“…so please do not feed the deer,” the announcement played over a loudspeaker as soon as I walked out of the terminal. Wait – what!? There’s deer here? Thanks to the Interwebs, many of Japan’s “animal islands” have become pretty well known in recent years, but I’d never heard of Miyajima being described as one.
The small island (officially Itsukushima, but popularly known as Miyajima) in the Western part of the Seto Inland Sea is best known for the red, ‘floating’ torii gate that marks the entrance to Itsukushima Shrine. Revered for centuries as a holy place, the shrine is considered one of the most beautiful sights in all of Japan, and, just under an hour away from the city center, a must-see for any visit to Hiroshima.
What I didn’t know was that it is also home to a population of wild-but-tame Sika deer. And that they are slowly starving to death.
The only native deer of the archipelago, Sika (Cervus nippon) have long being considered sacred animals in Japan. Even today, certain populations, like the ones in the city of Nara and the Nara Deer Park, are protected by law. One would think, then, that the deer which roam a place as venerated as Miyajima would be well looked after. In fact, the opposite is true.
In ancient times, the deer on Miyajima were worshipped as messengers of the Gods and locals offered food to them in small temples. By the end of WWII, however, the population had declined drastically and in an effort to curtail extinction, people began to feed the deer directly.
The area enjoyed a boom in tourism once word travelled about the tame deer – and in turn, the population began to recover, wreaking havoc on the island’s vegetation and causing the deer to become dependent on visitors for food.
When residents began to express concerns about the increasing number of deer coming into town looking for food, leaving their droppings and obstructing traffic, Haitsukaishi – the city that has jurisdiction over the deer – decided to implement a management plan to “achieve an appropriate relationship between human and wild deer so that the deer on Miyajima Island can live wild.” Since 2008, feeding the 500+ deer on Miyajima has been prohibited.
Instead of exploring other options like planned feeding, birth control, restoring vegetation or relocating the animals, the ban has essentially cut the deer off from the only food source they’ve known for generations, and the results are, as many animal rights activists have argued, unnecessarily cruel.
So what appears to be curious, friendly deer approaching visitors to say hello on Miyajima is actually the poor, ravenous creatures looking for anything they can get their hooves on to eat – maps, ferry tickets, leftover snacks. Anything.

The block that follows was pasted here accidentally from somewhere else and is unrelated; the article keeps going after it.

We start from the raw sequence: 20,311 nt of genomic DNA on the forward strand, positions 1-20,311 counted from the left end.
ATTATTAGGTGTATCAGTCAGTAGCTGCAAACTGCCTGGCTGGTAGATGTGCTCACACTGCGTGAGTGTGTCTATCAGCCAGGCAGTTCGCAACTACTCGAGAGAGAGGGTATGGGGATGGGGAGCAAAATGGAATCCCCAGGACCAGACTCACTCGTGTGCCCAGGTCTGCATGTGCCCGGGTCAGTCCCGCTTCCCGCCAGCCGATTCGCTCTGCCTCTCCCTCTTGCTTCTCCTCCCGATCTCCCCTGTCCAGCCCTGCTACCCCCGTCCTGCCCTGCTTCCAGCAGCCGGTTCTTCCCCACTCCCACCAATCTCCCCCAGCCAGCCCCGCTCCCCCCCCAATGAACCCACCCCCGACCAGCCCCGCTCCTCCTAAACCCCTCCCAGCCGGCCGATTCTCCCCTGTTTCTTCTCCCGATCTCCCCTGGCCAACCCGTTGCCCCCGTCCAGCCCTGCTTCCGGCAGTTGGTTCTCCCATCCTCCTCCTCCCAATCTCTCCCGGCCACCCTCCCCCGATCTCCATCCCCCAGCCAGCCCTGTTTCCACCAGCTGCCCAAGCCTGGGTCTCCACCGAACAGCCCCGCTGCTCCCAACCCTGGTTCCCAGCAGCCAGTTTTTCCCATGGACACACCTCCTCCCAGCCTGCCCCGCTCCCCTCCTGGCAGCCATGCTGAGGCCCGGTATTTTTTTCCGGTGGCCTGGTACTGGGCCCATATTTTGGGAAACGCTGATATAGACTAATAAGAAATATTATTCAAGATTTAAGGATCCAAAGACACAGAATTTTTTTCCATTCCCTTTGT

The government claims that “excessive human interaction should be avoided” and that the problem will eventually sort itself out – on an island with at least 2,000 residents and about 5 million visitors a year.
And while many visitors, like me, are ignorant of the problem before visiting – the announcement on the loudspeaker barely touches on the plan and is delivered in a tone that would have you believe you are doing the deer a favour and not actually contributing to their slow, painful demise – it doesn’t take long to realise something is seriously wrong with the animals.
I saw many lying around, looking very ill from whatever human food they’d consumed, or so I thought at the time. Others were more active, determined to sniff out food from visitors’ bags, which explains the random “beware of the deer” posts I’ve since discovered on TripAdvisor.
I also saw a deer breaking into the top box of a scooter and two European tourists trying to wrestle the papers the deer nabbed out of her mouth. The Europeans thought they won the fight but when I walked past the same scooter a couple of hours later, the top box was open and the paper was gone.
I wish I’d known how dire the situation was at the time. But looking back, I’m not sure what I could have done either.
The deer on Miyajima are so gentle, and as beautiful to watch as the setting sun behind Itsukushima Shrine. I really wish they didn’t have to suffer.
I realise that as a meat-eater, I’m not really in the best position to comment on animal cruelty, but before all you vegans/vegetarians/veg-curious nod smugly at me for admitting that, let me just say I have seen plenty of you engaging in questionable behaviour.
We’re all hypocrites when it comes to animals, I think, and I don’t really know what should be said about that. But I spent the whole way back to Hiroshima thinking about the question.
And now I pose it to you.